I have said this many times before--I rarely buy services magazines published under Orthodox auspices unless there's an article of interest to me. Kiruv articles qualify, and so I actually plunked down some coin on a copy of last week's Mishpacha Magazine. Not only was there an article on the roaring success of the Shabbos Project, but there was also a roundtable discussion on the success of kiruv. According to the article, more Jews than ever were learning about the wonder and beauty of Torah observance through lectures, open Shabboses, and of course, the campus Chabad. (In my day, the campus Chabad was a home for ex-frat boys who wanted cheap rent and plenty of booze. Slap on a kippah, grow a beard, change your name to Menachem and you're good to go.) There are plenty of people with a need, and it's easy to believe that Orthodoxy will fill that need.
However, booze, cholent and divrei Torah will only take you so far. Getting people in the door is relatively easy. Keeping them in the fold, however, is far more difficult. As the article stated outright, about 150,000 Orthodox Jews are baalei teshuvah. However, there are about 330,000 adults who were born into Orthodox families but are no longer observant. In other words, for every person you bring in, two have left. And that doesn't include the former BTs who bail.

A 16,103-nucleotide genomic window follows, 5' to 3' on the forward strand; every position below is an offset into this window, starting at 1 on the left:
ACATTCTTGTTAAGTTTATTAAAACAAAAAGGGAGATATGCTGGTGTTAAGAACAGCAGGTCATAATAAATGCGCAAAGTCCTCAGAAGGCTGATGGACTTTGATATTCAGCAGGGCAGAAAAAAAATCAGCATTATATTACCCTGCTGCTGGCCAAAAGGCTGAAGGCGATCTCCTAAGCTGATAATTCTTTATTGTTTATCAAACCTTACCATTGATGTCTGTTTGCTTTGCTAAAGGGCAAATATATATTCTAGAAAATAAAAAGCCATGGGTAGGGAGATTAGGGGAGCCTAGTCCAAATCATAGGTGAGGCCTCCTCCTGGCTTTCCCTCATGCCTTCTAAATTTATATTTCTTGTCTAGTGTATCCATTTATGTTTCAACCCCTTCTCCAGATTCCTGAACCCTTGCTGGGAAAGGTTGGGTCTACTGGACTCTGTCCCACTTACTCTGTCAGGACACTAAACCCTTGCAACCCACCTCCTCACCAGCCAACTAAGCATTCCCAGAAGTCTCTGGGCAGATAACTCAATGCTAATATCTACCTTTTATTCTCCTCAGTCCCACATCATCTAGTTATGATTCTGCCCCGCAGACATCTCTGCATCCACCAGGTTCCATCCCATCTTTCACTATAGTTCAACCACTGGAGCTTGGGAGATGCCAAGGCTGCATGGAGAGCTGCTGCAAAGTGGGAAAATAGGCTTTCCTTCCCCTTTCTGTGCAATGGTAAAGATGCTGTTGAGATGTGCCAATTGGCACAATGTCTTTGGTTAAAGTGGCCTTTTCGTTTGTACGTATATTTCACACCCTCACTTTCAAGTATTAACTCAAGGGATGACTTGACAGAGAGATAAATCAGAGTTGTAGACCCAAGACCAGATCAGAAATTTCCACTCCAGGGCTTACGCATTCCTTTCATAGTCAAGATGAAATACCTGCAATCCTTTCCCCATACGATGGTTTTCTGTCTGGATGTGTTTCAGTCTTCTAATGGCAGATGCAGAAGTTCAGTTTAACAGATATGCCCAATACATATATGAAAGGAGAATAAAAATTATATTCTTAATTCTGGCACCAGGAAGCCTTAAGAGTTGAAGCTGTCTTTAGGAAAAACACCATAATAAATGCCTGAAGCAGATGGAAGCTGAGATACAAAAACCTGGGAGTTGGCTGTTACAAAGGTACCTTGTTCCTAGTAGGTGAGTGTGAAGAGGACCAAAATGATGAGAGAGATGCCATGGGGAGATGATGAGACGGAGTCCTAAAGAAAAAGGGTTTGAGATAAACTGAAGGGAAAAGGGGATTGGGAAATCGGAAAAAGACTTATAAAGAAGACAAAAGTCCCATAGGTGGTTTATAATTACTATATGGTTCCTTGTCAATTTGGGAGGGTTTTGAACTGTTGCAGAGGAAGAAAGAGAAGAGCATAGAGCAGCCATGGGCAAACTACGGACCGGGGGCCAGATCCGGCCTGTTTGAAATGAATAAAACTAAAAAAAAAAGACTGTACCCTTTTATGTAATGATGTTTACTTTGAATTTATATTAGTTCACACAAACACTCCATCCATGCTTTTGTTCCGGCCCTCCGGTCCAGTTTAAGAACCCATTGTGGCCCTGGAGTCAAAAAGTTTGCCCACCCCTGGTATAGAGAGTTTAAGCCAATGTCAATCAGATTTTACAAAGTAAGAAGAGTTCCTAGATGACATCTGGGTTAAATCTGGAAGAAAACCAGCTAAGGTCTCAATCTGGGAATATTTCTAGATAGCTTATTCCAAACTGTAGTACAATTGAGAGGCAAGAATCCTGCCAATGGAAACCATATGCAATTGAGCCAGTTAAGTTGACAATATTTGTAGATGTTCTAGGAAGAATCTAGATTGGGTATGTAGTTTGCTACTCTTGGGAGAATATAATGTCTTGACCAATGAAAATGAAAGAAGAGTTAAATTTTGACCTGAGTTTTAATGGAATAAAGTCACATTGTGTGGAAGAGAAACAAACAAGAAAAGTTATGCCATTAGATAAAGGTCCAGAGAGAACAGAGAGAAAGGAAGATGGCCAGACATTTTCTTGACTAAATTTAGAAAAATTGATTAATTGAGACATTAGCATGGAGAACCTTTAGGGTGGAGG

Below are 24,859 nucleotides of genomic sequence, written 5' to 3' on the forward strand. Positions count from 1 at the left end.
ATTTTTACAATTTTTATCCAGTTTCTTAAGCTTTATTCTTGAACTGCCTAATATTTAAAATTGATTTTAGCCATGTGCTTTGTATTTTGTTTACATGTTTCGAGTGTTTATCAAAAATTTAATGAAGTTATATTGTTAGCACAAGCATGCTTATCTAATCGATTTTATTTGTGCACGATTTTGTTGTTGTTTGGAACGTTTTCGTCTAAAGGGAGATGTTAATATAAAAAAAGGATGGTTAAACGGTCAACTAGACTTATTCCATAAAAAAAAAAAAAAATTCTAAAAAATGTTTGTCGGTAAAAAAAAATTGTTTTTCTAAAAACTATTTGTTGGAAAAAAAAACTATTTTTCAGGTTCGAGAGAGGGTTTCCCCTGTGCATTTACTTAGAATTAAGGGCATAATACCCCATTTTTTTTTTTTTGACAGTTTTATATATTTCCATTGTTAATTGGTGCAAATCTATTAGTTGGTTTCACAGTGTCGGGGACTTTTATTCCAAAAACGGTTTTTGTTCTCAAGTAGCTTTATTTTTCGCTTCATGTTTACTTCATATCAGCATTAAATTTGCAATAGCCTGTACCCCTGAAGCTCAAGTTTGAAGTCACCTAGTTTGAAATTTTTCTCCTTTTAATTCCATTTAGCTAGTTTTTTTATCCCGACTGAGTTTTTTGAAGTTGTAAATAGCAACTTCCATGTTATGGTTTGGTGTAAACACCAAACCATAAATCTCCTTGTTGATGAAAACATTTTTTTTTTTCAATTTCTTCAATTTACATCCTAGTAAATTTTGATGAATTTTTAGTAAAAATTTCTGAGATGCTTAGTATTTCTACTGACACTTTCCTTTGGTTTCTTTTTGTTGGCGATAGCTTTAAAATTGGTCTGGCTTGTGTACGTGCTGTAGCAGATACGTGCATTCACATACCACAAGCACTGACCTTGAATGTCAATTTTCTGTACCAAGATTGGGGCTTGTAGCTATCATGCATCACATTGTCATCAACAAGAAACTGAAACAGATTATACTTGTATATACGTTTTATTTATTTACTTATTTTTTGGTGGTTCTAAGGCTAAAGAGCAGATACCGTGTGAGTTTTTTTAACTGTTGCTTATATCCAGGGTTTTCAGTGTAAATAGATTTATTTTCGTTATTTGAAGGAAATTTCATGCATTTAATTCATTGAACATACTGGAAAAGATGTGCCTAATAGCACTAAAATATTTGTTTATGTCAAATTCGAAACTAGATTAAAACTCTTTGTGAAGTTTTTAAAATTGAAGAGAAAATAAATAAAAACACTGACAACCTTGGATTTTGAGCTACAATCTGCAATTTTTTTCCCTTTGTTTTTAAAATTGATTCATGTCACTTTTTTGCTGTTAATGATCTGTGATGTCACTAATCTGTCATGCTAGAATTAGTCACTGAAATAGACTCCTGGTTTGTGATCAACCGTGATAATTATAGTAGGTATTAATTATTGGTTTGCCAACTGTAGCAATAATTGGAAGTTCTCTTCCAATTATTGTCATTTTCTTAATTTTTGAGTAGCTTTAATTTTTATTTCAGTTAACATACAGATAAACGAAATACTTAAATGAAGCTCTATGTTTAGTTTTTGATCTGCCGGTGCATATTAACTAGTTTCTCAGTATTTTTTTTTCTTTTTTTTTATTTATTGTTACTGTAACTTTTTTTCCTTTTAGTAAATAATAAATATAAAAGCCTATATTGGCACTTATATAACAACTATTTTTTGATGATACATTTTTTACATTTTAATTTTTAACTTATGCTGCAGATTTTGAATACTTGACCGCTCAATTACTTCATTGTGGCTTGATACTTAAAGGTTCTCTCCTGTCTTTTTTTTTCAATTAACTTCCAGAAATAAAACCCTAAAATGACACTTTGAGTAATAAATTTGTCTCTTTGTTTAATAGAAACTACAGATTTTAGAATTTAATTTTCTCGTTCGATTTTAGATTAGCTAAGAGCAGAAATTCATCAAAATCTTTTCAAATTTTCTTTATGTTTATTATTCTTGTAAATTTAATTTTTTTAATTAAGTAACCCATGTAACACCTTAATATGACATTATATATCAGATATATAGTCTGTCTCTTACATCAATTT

So what's the problem? If the Torah is so profound, why do our own children bail? As Pirkei Avos states, "Any love dependent on a specific cause dies with the cause." Let's face it--being Torah observant is capital-H HARD! The lifestyle is expensive, the dress code both restrictive and conspicuous, and there are rules about everything from light switches on Saturday to music in the summer. Once the bloom is off the rose, what keeps someone from saying, "See ya"? You have to get above the neck. And there's more to that than Midrash and Gematria.
Remember those "needs" I mentioned? Well, if our community doesn't meet them, then the motivation to stay wears a bit thin. Someone sold on those beautiful families around the Shabbos table may grow discouraged after years of sitting single (or being trapped with an abuser who lays tefillin every morning before coming home to scream at his wife). If you want to emphasize community, then genuine inclusion is a necessity. There can be no talk of "bad influences" as the BT and his or her children are rejected from schools and excluded from playdates. For me, it was hearing that Torah study makes you a more moral person. If we want to say that and mean it, then we have to let the Torah get above our own necks. It must be more than skirt lengths, velvet kippot, and four hechsherim on your cookies. We cannot condone any act of abuse, theft, or dishonesty, ever.
(To be continued...)